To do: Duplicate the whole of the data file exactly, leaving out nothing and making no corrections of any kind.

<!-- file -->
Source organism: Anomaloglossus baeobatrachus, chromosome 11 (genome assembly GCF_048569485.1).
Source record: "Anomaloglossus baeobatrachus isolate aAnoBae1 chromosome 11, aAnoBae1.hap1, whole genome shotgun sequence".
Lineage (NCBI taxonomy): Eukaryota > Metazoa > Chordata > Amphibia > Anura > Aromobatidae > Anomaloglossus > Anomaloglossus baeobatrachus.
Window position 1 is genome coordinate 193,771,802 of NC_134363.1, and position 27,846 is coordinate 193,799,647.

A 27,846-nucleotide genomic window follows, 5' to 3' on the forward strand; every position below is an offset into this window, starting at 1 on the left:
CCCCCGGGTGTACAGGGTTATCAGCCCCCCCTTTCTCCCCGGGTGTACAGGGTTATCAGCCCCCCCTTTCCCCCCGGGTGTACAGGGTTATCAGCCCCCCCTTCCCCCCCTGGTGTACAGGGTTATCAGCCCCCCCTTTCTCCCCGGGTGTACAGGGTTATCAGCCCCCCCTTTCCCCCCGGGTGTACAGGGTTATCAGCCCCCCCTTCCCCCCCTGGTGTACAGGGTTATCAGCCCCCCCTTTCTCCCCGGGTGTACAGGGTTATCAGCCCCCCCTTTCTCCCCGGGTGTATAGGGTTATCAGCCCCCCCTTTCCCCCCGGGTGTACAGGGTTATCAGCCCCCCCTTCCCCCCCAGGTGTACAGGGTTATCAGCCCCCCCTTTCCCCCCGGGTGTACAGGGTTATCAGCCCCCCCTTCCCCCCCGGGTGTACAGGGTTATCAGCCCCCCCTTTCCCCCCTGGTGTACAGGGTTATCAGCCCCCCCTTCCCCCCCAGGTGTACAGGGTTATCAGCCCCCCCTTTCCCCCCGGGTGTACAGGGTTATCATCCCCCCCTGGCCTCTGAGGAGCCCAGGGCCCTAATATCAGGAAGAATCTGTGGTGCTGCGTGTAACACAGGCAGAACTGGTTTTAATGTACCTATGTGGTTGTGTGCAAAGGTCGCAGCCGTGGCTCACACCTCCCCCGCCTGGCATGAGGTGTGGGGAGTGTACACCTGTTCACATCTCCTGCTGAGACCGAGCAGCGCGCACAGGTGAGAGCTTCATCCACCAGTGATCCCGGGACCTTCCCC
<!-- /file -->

Source organism: Anomaloglossus baeobatrachus, chromosome 11 (genome assembly GCF_048569485.1).
Source record: "Anomaloglossus baeobatrachus isolate aAnoBae1 chromosome 11, aAnoBae1.hap1, whole genome shotgun sequence".
Lineage (NCBI taxonomy): Eukaryota > Metazoa > Chordata > Amphibia > Anura > Aromobatidae > Anomaloglossus > Anomaloglossus baeobatrachus.
Window position 1 is genome coordinate 193,771,802 of NC_134363.1, and position 27,846 is coordinate 193,799,647.

A 27,846-nucleotide genomic window follows, 5' to 3' on the forward strand; every position below is an offset into this window, starting at 1 on the left:
CCCCCGGGTGTACAGGGTTATCAGCCCCCCCTTTCTCCCCGGGTGTACAGGGTTATCAGCCCCCCCTTTCCCCCCGGGTGTACAGGGTTATCAGCCCCCCCTTCCCCCCCTGGTGTACAGGGTTATCAGCCCCCCCTTTCTCCCCGGGTGTACAGGGTTATCAGCCCCCCCTTTCCCCCCGGGTGTACAGGGTTATCAGCCCCCCCTTCCCCCCCTGGTGTACAGGGTTATCAGCCCCCCCTTTCTCCCCGGGTGTACAGGGTTATCAGCCCCCCCTTTCTCCCCGGGTGTATAGGGTTATCAGCCCCCCCTTTCCCCCCGGGTGTACAGGGTTATCAGCCCCCCCTTCCCCCCCAGGTGTACAGGGTTATCAGCCCCCCCTTTCCCCCCGGGTGTACAGGGTTATCAGCCCCCCCTTCCCCCCCGGGTGTACAGGGTTATCAGCCCCCCCTTTCCCCCCTGGTGTACAGGGTTATCAGCCCCCCCTTCCCCCCCAGGTGTACAGGGTTATCAGCCCCCCCTTTCCCCCCGGGTGTACAGGGTTATCATCCCCCCCTGGCCTCTGAGGAGCCCAGGGCCCTAATATCAGGAAGAATCTGTGGTGCTGCGTGTAACACAGGCAGAACTGGTTTTAATGTACCTATGTGGTTGTGTGCAAAGGTCGCAGCCGTGGCTCACACCTCCCCCGCCTGGCATGAGGTGTGGGGAGTGTACACCTGTTCACATCTCCTGCTGAGACCGAGCAGCGCGCACAGGTGAGAGCTTCATCCACCAGTGATCCCGGGACCTTCCCC